When I went to the nearest polling place to cast my vote for the mid-term elections last May 13, I was pleasantly surprised at how fast the entire process took. From the time I entered the public school to the time I stepped out, I spent less than an hour.
The teachers manning the place were quite helpful, nice even.
I and my partner ran into a couple of friends who had arrived there a few minutes earlier. They too breezed through the voting process.
My only complaint? At least for that day, I saw a couple of middle aged men, one of whom was in a wheelchair, giving out sample ballots just outside the school. This was illegal, of course. But the material they were passing out was for candidate Junjun Binay, who lost badly to his sister Abby who was running for reelection as mayor of Makati City.
For congressman, I voted for former acting mayor Kid Pena, who I thought was going to lose to his opponent, former vice mayor Jejomar Binay. Well surprise, surprise. Pena beat the elder Binay, with plenty to spare.
I also voted for 12 senatorial candidates, almost all from the political opposition. I believed that they were far, far superior to the clowns, hacks, and corrupt has-beens of the administration slate. I knew my choices were facing an uphill climb, but I believed in them, which is why I decided to vote after boycotting Philippine elections for the past two decades.
See, I had known a long time ago that the bureaucracy at the Commission on Elections, or Comelec, was corrupt to the core. Exactly how cheating could take place after votes were cast was explained to me and my fellow reporters and editors in the business paper where I earned my spurs decades ago.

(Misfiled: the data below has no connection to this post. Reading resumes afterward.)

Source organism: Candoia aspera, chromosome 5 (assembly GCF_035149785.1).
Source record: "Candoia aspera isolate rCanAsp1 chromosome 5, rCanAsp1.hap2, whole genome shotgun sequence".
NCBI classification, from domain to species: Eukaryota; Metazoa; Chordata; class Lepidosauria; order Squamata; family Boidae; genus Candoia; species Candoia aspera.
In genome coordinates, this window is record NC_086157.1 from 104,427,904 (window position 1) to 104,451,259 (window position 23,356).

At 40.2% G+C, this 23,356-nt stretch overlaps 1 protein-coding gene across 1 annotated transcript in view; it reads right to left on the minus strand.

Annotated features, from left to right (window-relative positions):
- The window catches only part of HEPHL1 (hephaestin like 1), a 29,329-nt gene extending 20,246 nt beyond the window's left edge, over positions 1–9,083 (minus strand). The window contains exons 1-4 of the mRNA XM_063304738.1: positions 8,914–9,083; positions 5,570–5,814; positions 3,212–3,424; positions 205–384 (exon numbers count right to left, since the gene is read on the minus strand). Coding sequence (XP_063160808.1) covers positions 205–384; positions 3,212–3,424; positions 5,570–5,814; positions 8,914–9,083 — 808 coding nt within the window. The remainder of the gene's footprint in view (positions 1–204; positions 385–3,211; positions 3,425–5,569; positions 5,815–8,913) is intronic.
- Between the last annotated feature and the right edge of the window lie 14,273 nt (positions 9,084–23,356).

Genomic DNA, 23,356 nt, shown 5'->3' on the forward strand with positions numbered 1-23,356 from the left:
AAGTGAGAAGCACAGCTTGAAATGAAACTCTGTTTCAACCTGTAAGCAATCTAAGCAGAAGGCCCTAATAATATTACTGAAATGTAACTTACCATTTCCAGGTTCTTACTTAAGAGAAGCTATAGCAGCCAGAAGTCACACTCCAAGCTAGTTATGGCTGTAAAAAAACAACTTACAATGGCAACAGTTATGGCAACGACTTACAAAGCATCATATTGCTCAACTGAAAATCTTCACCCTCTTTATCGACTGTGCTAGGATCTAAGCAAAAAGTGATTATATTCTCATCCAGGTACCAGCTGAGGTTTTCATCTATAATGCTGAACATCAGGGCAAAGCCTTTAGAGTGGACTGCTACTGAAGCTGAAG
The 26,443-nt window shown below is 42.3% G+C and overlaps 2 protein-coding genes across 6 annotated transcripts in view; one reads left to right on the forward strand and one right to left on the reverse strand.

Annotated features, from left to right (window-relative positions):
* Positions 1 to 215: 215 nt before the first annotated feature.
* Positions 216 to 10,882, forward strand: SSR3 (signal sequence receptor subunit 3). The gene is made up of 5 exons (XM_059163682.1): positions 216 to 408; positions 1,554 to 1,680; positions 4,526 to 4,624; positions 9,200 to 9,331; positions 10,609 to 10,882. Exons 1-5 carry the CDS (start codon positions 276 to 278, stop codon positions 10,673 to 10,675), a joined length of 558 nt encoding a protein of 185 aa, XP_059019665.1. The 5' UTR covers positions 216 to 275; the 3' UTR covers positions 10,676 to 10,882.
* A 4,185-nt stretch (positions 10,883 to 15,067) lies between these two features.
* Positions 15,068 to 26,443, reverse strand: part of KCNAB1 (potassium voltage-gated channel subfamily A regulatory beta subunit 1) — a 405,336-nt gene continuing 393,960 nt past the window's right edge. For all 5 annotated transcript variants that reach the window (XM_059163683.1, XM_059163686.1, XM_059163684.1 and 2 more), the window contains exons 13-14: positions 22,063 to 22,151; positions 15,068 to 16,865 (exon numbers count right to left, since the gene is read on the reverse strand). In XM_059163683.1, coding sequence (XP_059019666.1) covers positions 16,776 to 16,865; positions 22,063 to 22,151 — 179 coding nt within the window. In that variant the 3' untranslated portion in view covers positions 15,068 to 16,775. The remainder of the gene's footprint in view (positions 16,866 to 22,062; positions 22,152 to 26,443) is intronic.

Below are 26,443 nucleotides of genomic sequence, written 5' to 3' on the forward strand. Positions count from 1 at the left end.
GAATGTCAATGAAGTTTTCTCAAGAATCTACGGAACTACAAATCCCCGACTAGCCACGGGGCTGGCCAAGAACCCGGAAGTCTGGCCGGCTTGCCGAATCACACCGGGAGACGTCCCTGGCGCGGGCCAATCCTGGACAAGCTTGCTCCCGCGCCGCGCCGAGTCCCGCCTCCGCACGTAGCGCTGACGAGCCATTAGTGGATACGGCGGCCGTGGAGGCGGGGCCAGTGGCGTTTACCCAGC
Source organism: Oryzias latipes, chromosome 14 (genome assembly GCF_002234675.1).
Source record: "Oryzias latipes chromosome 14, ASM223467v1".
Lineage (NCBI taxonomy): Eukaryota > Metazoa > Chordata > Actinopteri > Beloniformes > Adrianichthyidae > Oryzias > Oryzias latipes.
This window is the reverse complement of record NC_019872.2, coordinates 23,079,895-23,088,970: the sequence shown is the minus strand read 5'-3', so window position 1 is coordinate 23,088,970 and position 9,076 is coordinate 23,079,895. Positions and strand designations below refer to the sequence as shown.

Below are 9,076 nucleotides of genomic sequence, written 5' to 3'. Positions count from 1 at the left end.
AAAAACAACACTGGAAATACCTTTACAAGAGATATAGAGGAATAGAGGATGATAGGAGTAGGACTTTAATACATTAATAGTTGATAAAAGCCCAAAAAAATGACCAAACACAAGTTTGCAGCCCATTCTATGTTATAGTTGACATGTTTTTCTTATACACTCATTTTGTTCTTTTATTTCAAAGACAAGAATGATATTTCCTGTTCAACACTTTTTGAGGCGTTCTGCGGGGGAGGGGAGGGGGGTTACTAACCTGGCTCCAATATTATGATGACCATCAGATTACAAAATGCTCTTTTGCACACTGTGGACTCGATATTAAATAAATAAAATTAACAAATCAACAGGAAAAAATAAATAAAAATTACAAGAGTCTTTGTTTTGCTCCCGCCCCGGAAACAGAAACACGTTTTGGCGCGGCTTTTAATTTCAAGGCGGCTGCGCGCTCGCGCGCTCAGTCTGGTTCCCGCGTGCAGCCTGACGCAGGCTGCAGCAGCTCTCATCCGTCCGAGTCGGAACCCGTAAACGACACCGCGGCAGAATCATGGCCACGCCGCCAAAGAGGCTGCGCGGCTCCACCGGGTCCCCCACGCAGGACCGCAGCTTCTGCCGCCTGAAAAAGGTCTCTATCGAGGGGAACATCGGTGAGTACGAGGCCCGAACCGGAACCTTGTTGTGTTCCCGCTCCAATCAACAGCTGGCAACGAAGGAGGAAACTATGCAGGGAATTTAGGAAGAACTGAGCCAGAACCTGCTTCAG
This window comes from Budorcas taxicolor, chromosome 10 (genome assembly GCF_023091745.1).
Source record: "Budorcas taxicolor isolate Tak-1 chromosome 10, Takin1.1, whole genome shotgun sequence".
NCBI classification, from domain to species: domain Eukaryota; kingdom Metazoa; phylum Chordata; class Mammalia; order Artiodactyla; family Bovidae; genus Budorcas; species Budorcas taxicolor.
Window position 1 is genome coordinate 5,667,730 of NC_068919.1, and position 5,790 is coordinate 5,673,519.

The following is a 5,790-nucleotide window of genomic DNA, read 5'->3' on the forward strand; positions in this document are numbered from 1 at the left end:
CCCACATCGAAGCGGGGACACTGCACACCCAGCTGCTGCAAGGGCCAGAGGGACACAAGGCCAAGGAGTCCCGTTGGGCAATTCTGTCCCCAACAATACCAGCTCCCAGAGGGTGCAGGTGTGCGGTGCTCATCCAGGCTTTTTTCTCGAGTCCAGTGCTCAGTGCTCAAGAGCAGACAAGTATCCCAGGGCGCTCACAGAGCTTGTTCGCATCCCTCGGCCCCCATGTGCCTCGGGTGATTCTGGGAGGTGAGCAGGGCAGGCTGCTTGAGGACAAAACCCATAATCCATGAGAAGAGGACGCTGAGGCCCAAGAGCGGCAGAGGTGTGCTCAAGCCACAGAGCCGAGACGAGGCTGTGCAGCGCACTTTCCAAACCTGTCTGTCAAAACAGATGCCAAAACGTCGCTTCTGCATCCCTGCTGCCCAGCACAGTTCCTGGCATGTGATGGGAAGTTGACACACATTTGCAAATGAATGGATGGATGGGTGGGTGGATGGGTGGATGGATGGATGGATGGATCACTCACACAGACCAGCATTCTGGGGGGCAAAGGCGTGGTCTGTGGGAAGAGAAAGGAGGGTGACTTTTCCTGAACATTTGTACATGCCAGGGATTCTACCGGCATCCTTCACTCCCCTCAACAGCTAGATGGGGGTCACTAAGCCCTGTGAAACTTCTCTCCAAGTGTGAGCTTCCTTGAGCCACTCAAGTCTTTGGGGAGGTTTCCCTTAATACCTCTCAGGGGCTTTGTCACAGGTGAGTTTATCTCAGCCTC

He made a strong case, and I could not help but believe in his explanation. It made perfect sense.
Incidentally, that person who gave us the briefing became a multi-term senator. He remains active in local politics and I am not naming him for a reason. He is now part of the Duterte administration. I will not say that he has sold out. Maybe he has and maybe he hasn’t. I do not know.
Anyway, back then he was a most credible source.
On the plus side, we all knew that cheating was sometimes close to impossible when surveys indicated that certain candidates were sure winners.
The cheating inside Comelec would take place when races were tight, when the leading bet was ahead by only a few hundred votes in the local level, and a few thousand in the national level.
It would seem that the poll body is still at it. Despite Philippine elections no longer depending on the old, slow manual count of the past, it would seem that results of computerized elections can still be doctored.
Shortly after the polling places were closed last May 13, a highly suspicious seven-hour delay in the transmittal of votes to media occurred. The Comelec’s excuse was unbelievably lame. They blamed a bottleneck for the inexcusable delay.
In the two weeks since the elections, more and more proof has surfaced indicating that cheating may have occurred on a massive enough scale to affect the results of the senatorial race.
We have learned that hundreds of vote counting machines had failed on election day.
I have to take note of one academic whom I have the highest regard for. This time I will mention her by name. UP professor Solita Monsod, whose husband Christian Monsod was once upon a time the head of Comelec when the poll body was at its most credible, wrote in her column in a local broadsheet that she had asked some IT experts if tampering and manipulation of results could have taken place during that seven-hour dead time.
The answer she got was “a resounding yes.”
This is not to say with absolute certainty that massive cheating had occurred last May 13. But now we can no longer accept the supposed massive win by the administration in the senate race as gospel truth.
I find it hard to believe that the likes of Mar Roxas and Bam Aquino could lose. These two have been true public servants with impeccable reputations.
If they were cheated out of well deserved Senate seats, then today’s Comelec has committed a most serious crime against the Republic of the Philippines. This Comelec has all but guaranteed the demise – again – of our democracy.
With a subservient Senate, the Duterte administration can now bulldoze federalism as our next form of government, lift term limits of all elected officials, and assure that political dynasties will reign over the people for decades more to come.